A Yorkshire charity has launched a free resource to encourage people of all abilities to walk and cycle around Leeds’ green spaces.
Open Country, which has bases in Harrogate and Wakefield, has produced new ‘Breakfree’ packs to inspire and inform people of the many accessible routes across the Leeds city region. Although the pack has been launched with disabled people in mind, they are also perfect for families with young children and pushchairs, anyone who might struggle with exercise and older people with mobility problems.
The two packs are split into Leeds South & East and Leeds North & West and feature 24 short trails around parks, nature reserves and reservoirs across the district. Sites include popular spots in rural settings such as RSPB St Aidan’s as well as more urban green spaces such as Middleton Park and Thwaites Mill and the River Aire.
The individual route cards give a detailed trail description of the terrain, gates or barriers, the gradient, and features of interest including play areas, wildlife watching opportunities and information boards. The route cards also include the public transport options and list if there is a cafe and WC facilities and whether these are accessible to all.
The Breakfree packs have been created with the support of CityConnect, a project led by the West Yorkshire Combined Authority, which enables more people to travel by bike and on foot around the county.
The pack is free to download from the Open Country website at www.opencountry.org.uk/breakfree and groups and individuals with disabilities can get hold of a free printed version of the Breakfree pack by emailing email@example.com
The packs will also be free to pick up from many of the outdoor sites featured and will be shared with disability groups across the Leeds city region.
Research by Leeds Beckett University for Get Set Leeds found that 21% of adults were doing less than 30 minutes of activity per week which classes them as ‘inactive’. This is even less in the disabled community. Barriers to participation in physical activity include a lack of local information, access to transport and fears over the accessibility of places.
David Shaftoe is Open Country’s Chief Officer and comments:
“The new Breakfree packs aim to break down some of the barriers to participation in the outdoors and are a real celebration of some of the green spaces in our urban environment. Residents of the city are lucky enough to have over 800 kilometres of Public Rights of Way and permissive paths available to walkers and cyclists, as well as 62 community parks and several nature reserves – so many opportunities for outdoor adventures!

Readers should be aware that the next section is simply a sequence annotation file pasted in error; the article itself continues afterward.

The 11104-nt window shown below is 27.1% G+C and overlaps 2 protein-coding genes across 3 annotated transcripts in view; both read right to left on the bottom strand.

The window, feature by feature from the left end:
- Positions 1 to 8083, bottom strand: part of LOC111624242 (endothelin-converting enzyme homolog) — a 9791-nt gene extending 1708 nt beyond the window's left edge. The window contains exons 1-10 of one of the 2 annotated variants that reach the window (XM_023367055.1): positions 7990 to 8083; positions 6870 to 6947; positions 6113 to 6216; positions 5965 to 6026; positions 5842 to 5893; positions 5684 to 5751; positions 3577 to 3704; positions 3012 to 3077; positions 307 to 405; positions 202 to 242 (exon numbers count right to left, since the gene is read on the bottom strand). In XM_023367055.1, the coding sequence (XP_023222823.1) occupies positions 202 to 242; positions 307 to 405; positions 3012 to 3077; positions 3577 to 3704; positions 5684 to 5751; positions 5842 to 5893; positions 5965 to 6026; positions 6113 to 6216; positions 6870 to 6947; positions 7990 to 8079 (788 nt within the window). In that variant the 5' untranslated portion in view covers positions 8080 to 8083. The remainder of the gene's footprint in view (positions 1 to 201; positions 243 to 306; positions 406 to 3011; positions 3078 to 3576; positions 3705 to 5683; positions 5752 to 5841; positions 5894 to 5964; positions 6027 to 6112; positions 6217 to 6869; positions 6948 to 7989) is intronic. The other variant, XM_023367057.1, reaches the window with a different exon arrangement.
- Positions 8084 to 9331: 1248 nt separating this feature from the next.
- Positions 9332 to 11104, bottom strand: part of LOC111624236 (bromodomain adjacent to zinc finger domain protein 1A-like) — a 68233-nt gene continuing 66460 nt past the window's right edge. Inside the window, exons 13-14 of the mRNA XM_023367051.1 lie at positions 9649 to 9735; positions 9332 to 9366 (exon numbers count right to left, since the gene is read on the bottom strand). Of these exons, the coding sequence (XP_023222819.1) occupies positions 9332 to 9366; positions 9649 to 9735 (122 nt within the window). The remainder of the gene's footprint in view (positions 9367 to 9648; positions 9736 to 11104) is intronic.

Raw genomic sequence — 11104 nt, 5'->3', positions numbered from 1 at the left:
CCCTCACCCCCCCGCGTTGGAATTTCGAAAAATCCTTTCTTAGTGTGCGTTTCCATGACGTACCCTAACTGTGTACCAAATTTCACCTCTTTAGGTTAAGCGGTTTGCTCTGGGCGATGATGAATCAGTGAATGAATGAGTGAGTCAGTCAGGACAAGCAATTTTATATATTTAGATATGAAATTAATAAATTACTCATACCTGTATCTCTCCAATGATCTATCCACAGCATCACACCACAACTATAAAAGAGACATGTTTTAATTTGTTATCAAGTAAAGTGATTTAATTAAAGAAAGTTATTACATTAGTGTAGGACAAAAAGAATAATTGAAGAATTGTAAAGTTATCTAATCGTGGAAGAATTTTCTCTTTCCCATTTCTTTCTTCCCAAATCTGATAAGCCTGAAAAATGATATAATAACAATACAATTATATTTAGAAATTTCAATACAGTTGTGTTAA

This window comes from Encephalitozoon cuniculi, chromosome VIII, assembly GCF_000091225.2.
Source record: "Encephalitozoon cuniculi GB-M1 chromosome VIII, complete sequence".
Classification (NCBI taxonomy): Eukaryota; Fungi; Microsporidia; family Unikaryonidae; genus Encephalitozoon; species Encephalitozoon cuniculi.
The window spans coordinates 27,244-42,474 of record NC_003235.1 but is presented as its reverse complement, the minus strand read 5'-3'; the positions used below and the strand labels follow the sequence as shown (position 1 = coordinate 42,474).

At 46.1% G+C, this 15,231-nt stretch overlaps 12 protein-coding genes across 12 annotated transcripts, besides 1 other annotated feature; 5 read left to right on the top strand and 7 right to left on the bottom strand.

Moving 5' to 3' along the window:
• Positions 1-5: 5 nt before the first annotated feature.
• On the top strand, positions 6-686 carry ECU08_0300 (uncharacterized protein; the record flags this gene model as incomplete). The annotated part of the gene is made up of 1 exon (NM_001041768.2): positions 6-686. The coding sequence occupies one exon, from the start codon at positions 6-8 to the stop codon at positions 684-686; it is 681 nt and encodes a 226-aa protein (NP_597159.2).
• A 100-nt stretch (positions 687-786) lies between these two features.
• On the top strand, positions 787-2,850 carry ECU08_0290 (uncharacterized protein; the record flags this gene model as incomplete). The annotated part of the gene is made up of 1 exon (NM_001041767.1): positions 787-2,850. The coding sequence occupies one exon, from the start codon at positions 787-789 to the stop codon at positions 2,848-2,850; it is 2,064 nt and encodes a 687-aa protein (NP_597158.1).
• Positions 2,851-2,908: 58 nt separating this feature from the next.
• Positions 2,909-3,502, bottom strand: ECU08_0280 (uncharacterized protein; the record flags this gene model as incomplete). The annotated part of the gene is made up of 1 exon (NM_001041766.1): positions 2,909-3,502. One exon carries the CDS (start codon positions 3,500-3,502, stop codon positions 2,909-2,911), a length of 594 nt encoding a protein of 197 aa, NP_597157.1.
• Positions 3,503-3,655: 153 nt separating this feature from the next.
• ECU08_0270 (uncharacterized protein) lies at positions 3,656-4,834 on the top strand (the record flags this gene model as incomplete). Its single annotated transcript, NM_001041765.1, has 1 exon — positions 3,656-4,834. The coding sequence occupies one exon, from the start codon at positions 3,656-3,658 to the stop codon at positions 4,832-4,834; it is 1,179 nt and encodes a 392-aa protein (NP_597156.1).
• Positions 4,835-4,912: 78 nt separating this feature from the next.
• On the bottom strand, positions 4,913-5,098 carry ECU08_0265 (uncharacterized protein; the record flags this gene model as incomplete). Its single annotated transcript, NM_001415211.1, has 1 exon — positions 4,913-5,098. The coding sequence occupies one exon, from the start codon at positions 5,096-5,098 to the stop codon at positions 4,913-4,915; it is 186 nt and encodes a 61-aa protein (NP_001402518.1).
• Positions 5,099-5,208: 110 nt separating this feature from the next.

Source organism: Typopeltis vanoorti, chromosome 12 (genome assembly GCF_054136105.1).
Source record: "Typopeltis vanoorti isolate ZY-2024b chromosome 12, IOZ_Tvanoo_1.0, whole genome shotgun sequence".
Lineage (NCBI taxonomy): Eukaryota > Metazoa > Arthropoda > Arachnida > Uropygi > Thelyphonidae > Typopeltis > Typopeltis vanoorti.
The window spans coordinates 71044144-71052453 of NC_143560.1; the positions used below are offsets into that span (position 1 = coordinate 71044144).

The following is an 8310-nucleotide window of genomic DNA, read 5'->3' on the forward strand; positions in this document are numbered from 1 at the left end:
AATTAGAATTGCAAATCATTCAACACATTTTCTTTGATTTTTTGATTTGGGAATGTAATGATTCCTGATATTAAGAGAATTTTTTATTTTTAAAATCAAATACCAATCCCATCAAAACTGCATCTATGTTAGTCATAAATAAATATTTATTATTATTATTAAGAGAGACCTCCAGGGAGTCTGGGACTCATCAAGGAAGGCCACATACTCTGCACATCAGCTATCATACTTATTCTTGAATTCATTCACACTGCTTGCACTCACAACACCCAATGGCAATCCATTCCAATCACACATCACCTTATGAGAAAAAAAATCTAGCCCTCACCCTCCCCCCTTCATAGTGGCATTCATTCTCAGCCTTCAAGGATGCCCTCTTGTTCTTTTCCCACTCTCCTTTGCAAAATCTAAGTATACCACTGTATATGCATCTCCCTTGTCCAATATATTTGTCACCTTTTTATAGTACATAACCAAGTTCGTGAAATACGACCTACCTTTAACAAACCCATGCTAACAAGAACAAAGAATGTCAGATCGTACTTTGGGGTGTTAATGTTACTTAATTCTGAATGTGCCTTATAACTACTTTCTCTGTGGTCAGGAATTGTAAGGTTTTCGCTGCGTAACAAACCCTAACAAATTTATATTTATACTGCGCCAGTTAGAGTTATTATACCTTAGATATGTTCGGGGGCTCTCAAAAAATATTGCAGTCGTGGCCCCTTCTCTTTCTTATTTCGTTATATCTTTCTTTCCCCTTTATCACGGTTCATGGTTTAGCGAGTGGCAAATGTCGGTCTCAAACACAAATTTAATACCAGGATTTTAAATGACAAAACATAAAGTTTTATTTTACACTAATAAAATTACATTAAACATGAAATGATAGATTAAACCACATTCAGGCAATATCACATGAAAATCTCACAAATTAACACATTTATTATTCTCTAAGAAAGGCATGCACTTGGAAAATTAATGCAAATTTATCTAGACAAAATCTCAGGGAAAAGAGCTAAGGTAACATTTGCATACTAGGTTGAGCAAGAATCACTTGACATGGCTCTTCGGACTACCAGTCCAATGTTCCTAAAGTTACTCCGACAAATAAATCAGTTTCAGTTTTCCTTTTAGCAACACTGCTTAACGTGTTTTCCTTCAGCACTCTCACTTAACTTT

Our Breakfree packs feature the most accessible of these places, detailing everything you need to know to make an experience in the outdoors more enjoyable and demonstrate just how easy it is to access some great places on our doorstep.”
Tracy Brabin, Mayor of West Yorkshire, said:
“I pledged to make our region more inclusive, and enabling people with disabilities and mobility issues to access to our parks and nature reserves is an essential part of this. Green spaces are often a focal point for the community, providing welcoming places for people of all ages and abilities to enjoy walking and spending time. Through support to valuable organisations like Open Country, we can help make these spaces accessible to everyone and West Yorkshire a great place to live, for everyone.”
Cllr Manisha Kaushik, the West Yorkshire Combined Authority’s Transport Committee Lead Member for Active Travel, said:
“I am pleased that Open Country’s Breakfree packs are now ready for people across our region to use. I know they will be an invaluable resource for people, families and groups who find accessing green spaces more challenging.
“Initiatives like the community grants scheme, delivered through our flagship CityConnect programme, mean we can provide support to grass roots organisations like Open Country to deliver the projects which make a real difference in the communities they work in. I look forward to seeing more and more Breakfree packs in the future as we work together to encourage more people to cycle and walk as part of their everyday lives.”
Open Country has been championing countryside access for all for over 30 years and runs weekly activities including tandeming, countryside walks and wheelchair friendly outings to enable people with a disability to enjoy a day in the outdoors. The charity also provides information, training and advice to landowners, councils and outdoor organisations looking to improve disabled access as well as producing Countryside Directories for areas across the north of England to help people discover accessible places to visit, clubs to join and things to do.
The charity believes passionately that the countryside should be accessible to all and champions the use of green spaces to improve people’s physical and mental wellbeing. This new resource is the latest in a series of Breakfree packs produced by the charity with others featuring trails around Wakefield, Harrogate, Nidderdale and Wharfedale.
For more information about Open Country’s work visit www.opencountry.org.uk
This post is based on a press release issued on behalf of Open Country
Photo: Open Country Chief Officer David Shaftoe (right) launch the Leeds Breakfree packs with members of Open Country